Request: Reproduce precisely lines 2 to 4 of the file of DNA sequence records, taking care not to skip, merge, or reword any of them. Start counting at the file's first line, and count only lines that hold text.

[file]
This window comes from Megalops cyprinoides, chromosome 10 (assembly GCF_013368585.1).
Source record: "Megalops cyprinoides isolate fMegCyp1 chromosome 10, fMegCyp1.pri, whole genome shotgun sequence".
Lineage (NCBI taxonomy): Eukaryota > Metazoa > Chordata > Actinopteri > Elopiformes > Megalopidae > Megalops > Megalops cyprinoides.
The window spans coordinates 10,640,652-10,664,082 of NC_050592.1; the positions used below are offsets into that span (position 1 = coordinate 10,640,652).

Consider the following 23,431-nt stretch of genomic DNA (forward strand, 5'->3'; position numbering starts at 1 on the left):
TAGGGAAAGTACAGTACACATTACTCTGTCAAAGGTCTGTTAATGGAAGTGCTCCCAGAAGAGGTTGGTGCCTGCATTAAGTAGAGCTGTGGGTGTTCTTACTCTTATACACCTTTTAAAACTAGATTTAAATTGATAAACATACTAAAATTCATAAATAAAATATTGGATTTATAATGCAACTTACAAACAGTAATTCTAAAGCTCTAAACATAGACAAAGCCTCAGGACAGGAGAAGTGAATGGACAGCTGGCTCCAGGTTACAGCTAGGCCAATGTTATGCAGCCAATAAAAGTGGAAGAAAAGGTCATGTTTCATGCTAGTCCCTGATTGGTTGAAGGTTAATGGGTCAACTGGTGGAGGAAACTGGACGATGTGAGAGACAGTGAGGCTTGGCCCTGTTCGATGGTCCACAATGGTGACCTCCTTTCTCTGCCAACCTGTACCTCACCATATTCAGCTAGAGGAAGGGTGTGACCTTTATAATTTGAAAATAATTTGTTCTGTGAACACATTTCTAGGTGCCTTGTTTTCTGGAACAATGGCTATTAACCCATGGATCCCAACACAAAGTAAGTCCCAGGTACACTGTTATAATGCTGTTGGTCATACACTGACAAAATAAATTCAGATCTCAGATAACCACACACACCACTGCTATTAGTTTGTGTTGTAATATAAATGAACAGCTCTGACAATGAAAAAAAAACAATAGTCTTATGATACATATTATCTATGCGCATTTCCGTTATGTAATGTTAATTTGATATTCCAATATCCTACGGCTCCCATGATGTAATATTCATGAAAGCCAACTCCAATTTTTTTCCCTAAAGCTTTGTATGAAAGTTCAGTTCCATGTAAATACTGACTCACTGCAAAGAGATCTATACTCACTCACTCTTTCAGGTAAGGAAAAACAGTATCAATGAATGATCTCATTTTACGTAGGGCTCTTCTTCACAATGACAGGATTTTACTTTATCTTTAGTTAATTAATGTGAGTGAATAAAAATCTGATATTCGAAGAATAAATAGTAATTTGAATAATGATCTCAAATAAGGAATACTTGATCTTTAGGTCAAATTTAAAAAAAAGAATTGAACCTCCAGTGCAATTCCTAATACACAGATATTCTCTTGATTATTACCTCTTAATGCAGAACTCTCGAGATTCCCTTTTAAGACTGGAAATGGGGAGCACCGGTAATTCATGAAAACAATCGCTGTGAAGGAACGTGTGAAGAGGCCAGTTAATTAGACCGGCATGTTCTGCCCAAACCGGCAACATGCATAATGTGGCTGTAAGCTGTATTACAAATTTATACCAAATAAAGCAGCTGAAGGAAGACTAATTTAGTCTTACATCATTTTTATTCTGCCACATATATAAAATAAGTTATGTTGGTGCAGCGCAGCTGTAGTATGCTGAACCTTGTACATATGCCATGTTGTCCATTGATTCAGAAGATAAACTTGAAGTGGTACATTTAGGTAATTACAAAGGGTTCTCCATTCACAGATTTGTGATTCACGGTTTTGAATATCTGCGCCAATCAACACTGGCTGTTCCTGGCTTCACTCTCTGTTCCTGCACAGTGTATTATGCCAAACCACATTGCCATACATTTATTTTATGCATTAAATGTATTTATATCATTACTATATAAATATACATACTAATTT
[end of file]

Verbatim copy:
Source record: "Megalops cyprinoides isolate fMegCyp1 chromosome 10, fMegCyp1.pri, whole genome shotgun sequence".
Lineage (NCBI taxonomy): Eukaryota > Metazoa > Chordata > Actinopteri > Elopiformes > Megalopidae > Megalops > Megalops cyprinoides.
The window spans coordinates 10,640,652-10,664,082 of NC_050592.1; the positions used below are offsets into that span (position 1 = coordinate 10,640,652).